No. 54, February 3, 2004

Book Review by S. Uchii: Randal Keynes, Annie's Box---Charles Darwin, his Daughter and Human Evolution, Fourth Estate, 2001. (Japanese translation by M. Watanabe and T. Matsushita, Hakujitsusha, 2003)

Editor: Soshichi Uchii


Randal Keynes, Annie's Box: Charles Darwin, his Daughter and Human Evolution, Fourth Estate, 2001. (Japanese translation by M. Watanabe and T. Matsushita, Hakujitusha, 2003)


Randal Keynes, a descendent from Charles Darwin and a relative of John Maynard Keynes, has published a fine biography of Charles Darwin, focusing on his family life and especially on his relationship with his first daughter, Annie, who died at the age of ten. Indeed, the author's detailed description (based on family documents as well as more public documents) of Charles as a husband and a father illuminates well Charles's personality in his private life. Also, Notes and detailed Index are quite useful.


However, what strikes this reviewer most is the author's presentation of Charles's consistency and persistency as regards the "continuity of man and animals", a theme explored most systematically in the Descent of Man (1871). This attitude of Darwin was obviously formed early in his career. This is abundantly clear from Keynes' description. For instance, see the following quotation from Emma's letter to Charles (23 Jan. 1839; CCD, 2.169-170):

I believe from your account of your own mind that you will only consider me as a specimen of the genus (I don't know what simia I believe). You will be forming theories about me & if I am cross or out of temper you will only consider "What does that prove". Which will be a very grand & philosophical way of considering it. (Quoted by Keynes, on 51-2)

Thus, Charles's wife Emma, even before their marriage, already knew Charles's stance as an evolutionist! And the reviewer himself found a good evidence for Charles's consideration on human morality in a Notebook, written in 1838:

Two classes of moralists: one says our rule of life is what will produce the greatest happiness.---The other says we have a moral sense.---But my view unites both & shows them to be almost identical. What has produced the greatest good or rather what was necessary for good at all is the instinctive moral senses: (& this alone explains why our moral sense points to revenge). In judging of the rule of happiness we must look far forward & to the general action---certainly because it is the result of what has generally been best for our good far back.---(much further than we can look forward: hence our rule may sometimes be hard to tell). Society could not go on except for the moral sense, any more than a hive of Bees without their instincts. (Old & Useless Notes 30, Barrett et al., 1987, 609; already quoted in Uchii 1996, 63 and also in "Darwin on the Evolution of Morality")

Charles's concern for human morality goes back to the very beginning of his theorizing on transmutation of species, evolution; and his comparison of man with bees clearly show his basic stance, consistently held throughout his career.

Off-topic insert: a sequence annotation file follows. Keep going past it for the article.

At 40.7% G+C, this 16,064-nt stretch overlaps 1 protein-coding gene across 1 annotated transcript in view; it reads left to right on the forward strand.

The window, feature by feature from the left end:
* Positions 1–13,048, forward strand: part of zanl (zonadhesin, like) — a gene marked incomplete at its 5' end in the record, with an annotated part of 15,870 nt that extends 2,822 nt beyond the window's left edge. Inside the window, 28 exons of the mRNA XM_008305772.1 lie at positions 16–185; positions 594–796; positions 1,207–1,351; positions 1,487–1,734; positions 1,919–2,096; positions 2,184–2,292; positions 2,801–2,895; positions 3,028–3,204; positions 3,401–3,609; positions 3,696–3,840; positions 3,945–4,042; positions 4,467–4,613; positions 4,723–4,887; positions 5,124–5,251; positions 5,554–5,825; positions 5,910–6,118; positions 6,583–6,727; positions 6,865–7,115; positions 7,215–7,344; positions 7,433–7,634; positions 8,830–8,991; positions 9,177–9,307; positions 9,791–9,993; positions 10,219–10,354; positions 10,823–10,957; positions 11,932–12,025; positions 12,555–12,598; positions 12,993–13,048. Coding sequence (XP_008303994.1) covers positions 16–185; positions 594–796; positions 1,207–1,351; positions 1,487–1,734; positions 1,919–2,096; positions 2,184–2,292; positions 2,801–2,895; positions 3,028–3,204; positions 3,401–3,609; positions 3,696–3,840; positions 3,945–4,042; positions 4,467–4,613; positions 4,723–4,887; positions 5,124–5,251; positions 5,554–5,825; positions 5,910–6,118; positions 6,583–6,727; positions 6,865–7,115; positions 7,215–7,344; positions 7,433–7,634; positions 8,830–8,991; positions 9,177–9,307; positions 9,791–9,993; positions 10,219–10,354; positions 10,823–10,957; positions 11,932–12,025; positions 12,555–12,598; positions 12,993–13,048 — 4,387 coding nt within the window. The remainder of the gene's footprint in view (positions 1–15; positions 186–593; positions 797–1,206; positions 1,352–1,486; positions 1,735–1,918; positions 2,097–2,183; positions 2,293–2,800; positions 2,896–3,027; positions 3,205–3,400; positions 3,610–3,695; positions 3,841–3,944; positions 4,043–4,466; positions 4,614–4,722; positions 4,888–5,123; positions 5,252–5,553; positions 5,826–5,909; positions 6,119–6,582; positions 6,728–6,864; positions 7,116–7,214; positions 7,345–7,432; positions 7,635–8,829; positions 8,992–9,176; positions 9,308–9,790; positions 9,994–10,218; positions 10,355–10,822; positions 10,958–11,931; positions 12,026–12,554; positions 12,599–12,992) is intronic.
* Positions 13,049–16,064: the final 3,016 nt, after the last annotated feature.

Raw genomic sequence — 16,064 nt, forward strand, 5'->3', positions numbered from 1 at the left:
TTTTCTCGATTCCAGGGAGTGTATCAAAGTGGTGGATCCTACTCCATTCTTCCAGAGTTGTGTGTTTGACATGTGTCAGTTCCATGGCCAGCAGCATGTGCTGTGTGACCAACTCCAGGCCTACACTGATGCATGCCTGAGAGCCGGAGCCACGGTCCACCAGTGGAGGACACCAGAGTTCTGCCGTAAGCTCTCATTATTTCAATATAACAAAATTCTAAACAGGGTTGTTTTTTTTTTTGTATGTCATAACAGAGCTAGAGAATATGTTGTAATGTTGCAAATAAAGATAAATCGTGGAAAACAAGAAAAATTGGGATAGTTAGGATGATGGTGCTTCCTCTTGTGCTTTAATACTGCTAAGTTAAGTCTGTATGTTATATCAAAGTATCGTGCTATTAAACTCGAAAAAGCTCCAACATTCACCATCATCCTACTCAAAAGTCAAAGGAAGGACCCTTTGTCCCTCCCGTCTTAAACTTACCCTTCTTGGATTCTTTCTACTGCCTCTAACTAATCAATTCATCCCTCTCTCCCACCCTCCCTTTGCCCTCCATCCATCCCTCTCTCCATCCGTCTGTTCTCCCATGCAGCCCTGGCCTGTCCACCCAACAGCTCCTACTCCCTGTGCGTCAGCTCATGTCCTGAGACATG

Apparently, the author Keynes himself was struck by similar observations. Have you noticed a strange title of chapter 4, "Young Crocodiles"? The answer becomes clear towards the end of this chapter:

Charles played often with the children when they were small. He liked to hold them, and he liked them to be close and affectionate to him. He also, though, had to cope with their furies, and comparisons came to mind when he did so. He wrote many years later in The Expression of the Emotions in Man and Animals: 'Everyone who has had much to do with young choldren must have seen how naturally they take to biting when in a passion. It seems as instinctive in them as in young crocodiles who snap their little jaws as soon as they emerge from the egg'. (83-4)

Charles observed his own kids as an animal, just as he sees young crocodiles and observes their behavior.


Keynes's treatment of Darwin in this regard is valuable, especially because he emphasizes David Hume's influence on Darwin. Many people (including the reviewer himself) suspected this connection, but Keynes seems to be the first to try to examine it systematically. Thus on page 39, the first reference to Hume is made:

Charles was now challenging the thinking of the age on human nature. One of his guiding lights was David Hume, the Scottish philosopher of the previous century. Hume's name was not one to bandy about at the time because his sceptical treatment of religion was reckoned to be atheistical and 'obnoxious', but his Philosophical Works were in the library of the Athenaeum Club and during 1838 and 1839 Charles became familiar with all the main strands of his thinking. The unique way in which Hume combined the sharpest critical reasoning about received views with the aim of creating a 'science of man' based on common sense and empirical observation was helpful. (39)

Then, Keynes refers to Hume again, in relation to Charles's view on miracles:

In spring 1848, Charles and Emma read The Evidences of the Genuiness of the Gospels by Andrew Norton ... Charles judged Norton's book 'good' but, as he dwelt on the question of proof of the Gospel narratives, he found it more and more difficult, even giving free rein to his imagination, 'to invent evidence which would suffice to convince me'. It is important to recognise how fundamental his doubt had become. He was not concerned about what particular evidence there happened to be of Christ's miracles, but whether one could envisage any historical evidence that could ever prove that a truly miraculous occurence had taken place. This was David Hume's notorious philosophical doubt about the grounds for belief in any supernatural happening. (119)

With such a frame of mind, it should be quite hard to swallow the view of species as individually created by God. If a species is formed, it should be by natural process produced by causal mechanism, as a stone falls from a tower by gravitation, or similar phenomena far more complex than that. Charles is bound to come---whether or not he lost the beloved Annie, I would say---to the view of human morality expressed in the Descent of Man: he became a thorough naturalist.